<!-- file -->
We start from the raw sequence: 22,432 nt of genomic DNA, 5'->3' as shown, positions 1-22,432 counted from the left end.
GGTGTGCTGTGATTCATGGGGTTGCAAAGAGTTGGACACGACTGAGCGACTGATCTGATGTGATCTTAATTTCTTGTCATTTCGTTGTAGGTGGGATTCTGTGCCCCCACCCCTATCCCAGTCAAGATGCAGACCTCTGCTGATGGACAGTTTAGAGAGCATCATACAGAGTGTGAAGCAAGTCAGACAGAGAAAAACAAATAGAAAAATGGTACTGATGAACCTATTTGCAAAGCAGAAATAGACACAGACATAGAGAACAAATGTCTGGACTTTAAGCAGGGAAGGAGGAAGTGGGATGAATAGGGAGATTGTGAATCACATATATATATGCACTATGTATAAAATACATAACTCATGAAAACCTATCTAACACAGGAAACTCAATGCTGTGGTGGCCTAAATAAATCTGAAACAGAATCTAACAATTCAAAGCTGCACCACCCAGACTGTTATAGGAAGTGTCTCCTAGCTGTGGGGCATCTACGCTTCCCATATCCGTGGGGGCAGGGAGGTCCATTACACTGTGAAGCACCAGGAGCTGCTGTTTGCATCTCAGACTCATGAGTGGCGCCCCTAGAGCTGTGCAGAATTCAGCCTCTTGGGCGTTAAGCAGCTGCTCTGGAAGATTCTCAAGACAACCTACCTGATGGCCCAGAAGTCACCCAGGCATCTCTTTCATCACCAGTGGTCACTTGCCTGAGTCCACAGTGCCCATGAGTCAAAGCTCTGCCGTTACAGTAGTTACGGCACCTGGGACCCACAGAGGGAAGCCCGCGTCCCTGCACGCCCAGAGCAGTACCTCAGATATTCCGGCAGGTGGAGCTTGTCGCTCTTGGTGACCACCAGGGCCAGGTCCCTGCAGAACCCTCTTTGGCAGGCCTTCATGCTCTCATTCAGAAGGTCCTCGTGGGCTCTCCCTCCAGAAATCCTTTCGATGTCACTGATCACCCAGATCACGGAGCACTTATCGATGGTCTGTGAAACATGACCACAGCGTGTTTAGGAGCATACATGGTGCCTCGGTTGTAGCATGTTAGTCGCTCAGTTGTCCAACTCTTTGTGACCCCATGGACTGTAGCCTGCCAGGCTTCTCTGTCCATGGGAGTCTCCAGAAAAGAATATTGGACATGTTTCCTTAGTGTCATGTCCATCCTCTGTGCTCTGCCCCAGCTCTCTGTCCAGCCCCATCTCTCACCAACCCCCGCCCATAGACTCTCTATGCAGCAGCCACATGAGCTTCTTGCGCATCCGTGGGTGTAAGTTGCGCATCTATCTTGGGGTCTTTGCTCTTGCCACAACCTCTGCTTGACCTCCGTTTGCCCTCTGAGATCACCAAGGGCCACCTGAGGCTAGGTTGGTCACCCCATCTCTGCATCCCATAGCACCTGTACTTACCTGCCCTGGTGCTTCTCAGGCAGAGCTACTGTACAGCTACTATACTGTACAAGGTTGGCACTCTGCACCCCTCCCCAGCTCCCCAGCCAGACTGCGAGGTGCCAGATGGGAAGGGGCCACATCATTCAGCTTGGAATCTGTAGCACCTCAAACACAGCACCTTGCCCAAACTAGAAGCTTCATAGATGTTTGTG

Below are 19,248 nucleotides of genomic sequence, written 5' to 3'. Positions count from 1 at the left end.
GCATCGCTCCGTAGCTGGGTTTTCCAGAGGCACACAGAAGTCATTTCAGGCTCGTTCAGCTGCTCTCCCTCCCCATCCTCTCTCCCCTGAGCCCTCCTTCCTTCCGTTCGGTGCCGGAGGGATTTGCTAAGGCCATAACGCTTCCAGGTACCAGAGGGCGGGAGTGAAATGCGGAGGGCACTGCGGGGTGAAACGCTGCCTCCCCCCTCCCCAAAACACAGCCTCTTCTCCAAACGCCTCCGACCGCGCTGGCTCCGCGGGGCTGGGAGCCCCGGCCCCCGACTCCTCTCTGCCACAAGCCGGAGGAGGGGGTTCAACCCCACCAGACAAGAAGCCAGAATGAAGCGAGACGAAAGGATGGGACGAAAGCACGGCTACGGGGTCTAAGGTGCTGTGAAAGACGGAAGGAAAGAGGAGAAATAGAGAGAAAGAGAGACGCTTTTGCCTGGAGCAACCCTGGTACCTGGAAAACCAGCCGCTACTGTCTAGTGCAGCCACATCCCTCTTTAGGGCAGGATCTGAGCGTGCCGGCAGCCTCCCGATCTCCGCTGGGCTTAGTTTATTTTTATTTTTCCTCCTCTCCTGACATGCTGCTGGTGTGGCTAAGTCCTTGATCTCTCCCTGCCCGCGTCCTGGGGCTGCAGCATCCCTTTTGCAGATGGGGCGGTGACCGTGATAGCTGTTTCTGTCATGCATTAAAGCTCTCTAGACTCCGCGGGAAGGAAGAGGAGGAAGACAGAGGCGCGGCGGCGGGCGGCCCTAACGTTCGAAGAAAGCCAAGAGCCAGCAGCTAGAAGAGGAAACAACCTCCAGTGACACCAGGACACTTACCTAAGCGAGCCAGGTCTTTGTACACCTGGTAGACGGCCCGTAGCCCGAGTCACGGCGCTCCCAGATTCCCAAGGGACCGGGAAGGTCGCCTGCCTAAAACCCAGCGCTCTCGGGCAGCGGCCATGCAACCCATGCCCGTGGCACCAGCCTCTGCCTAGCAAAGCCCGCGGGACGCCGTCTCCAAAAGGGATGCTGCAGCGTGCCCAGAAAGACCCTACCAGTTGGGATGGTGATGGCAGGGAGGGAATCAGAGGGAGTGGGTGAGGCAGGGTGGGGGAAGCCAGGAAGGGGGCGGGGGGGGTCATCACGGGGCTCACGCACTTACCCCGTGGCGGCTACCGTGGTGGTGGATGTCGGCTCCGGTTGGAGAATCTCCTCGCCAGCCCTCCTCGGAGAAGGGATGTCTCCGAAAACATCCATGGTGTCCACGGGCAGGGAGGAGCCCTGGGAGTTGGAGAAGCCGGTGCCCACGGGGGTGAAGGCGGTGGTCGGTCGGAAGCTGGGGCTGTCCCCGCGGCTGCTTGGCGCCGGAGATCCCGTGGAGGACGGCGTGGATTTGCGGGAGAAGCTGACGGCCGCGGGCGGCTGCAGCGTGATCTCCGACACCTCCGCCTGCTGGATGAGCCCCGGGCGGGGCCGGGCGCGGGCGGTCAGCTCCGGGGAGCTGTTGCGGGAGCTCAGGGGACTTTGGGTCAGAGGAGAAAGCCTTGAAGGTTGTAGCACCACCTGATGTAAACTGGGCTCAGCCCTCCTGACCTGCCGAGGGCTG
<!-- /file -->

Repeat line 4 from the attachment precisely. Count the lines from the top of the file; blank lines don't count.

GCATCGCTCCGTAGCTGGGTTTTCCAGAGGCACACAGAAGTCATTTCAGGCTCGTTCAGCTGCTCTCCCTCCCCATCCTCTCTCCCCTGAGCCCTCCTTCCTTCCGTTCGGTGCCGGAGGGATTTGCTAAGGCCATAACGCTTCCAGGTACCAGAGGGCGGGAGTGAAATGCGGAGGGCACTGCGGGGTGAAACGCTGCCTCCCCCCTCCCCAAAACACAGCCTCTTCTCCAAACGCCTCCGACCGCGCTGGCTCCGCGGGGCTGGGAGCCCCGGCCCCCGACTCCTCTCTGCCACAAGCCGGAGGAGGGGGTTCAACCCCACCAGACAAGAAGCCAGAATGAAGCGAGACGAAAGGATGGGACGAAAGCACGGCTACGGGGTCTAAGGTGCTGTGAAAGACGGAAGGAAAGAGGAGAAATAGAGAGAAAGAGAGACGCTTTTGCCTGGAGCAACCCTGGTACCTGGAAAACCAGCCGCTACTGTCTAGTGCAGCCACATCCCTCTTTAGGGCAGGATCTGAGCGTGCCGGCAGCCTCCCGATCTCCGCTGGGCTTAGTTTATTTTTATTTTTCCTCCTCTCCTGACATGCTGCTGGTGTGGCTAAGTCCTTGATCTCTCCCTGCCCGCGTCCTGGGGCTGCAGCATCCCTTTTGCAGATGGGGCGGTGACCGTGATAGCTGTTTCTGTCATGCATTAAAGCTCTCTAGACTCCGCGGGAAGGAAGAGGAGGAAGACAGAGGCGCGGCGGCGGGCGGCCCTAACGTTCGAAGAAAGCCAAGAGCCAGCAGCTAGAAGAGGAAACAACCTCCAGTGACACCAGGACACTTACCTAAGCGAGCCAGGTCTTTGTACACCTGGTAGACGGCCCGTAGCCCGAGTCACGGCGCTCCCAGATTCCCAAGGGACCGGGAAGGTCGCCTGCCTAAAACCCAGCGCTCTCGGGCAGCGGCCATGCAACCCATGCCCGTGGCACCAGCCTCTGCCTAGCAAAGCCCGCGGGACGCCGTCTCCAAAAGGGATGCTGCAGCGTGCCCAGAAAGACCCTACCAGTTGGGATGGTGATGGCAGGGAGGGAATCAGAGGGAGTGGGTGAGGCAGGGTGGGGGAAGCCAGGAAGGGGGCGGGGGGGGTCATCACGGGGCTCACGCACTTACCCCGTGGCGGCTACCGTGGTGGTGGATGTCGGCTCCGGTTGGAGAATCTCCTCGCCAGCCCTCCTCGGAGAAGGGATGTCTCCGAAAACATCCATGGTGTCCACGGGCAGGGAGGAGCCCTGGGAGTTGGAGAAGCCGGTGCCCACGGGGGTGAAGGCGGTGGTCGGTCGGAAGCTGGGGCTGTCCCCGCGGCTGCTTGGCGCCGGAGATCCCGTGGAGGACGGCGTGGATTTGCGGGAGAAGCTGACGGCCGCGGGCGGCTGCAGCGTGATCTCCGACACCTCCGCCTGCTGGATGAGCCCCGGGCGGGGCCGGGCGCGGGCGGTCAGCTCCGGGGAGCTGTTGCGGGAGCTCAGGGGACTTTGGGTCAGAGGAGAAAGCCTTGAAGGTTGTAGCACCACCTGATGTAAACTGGGCTCAGCCCTCCTGACCTGCCGAGGGCTG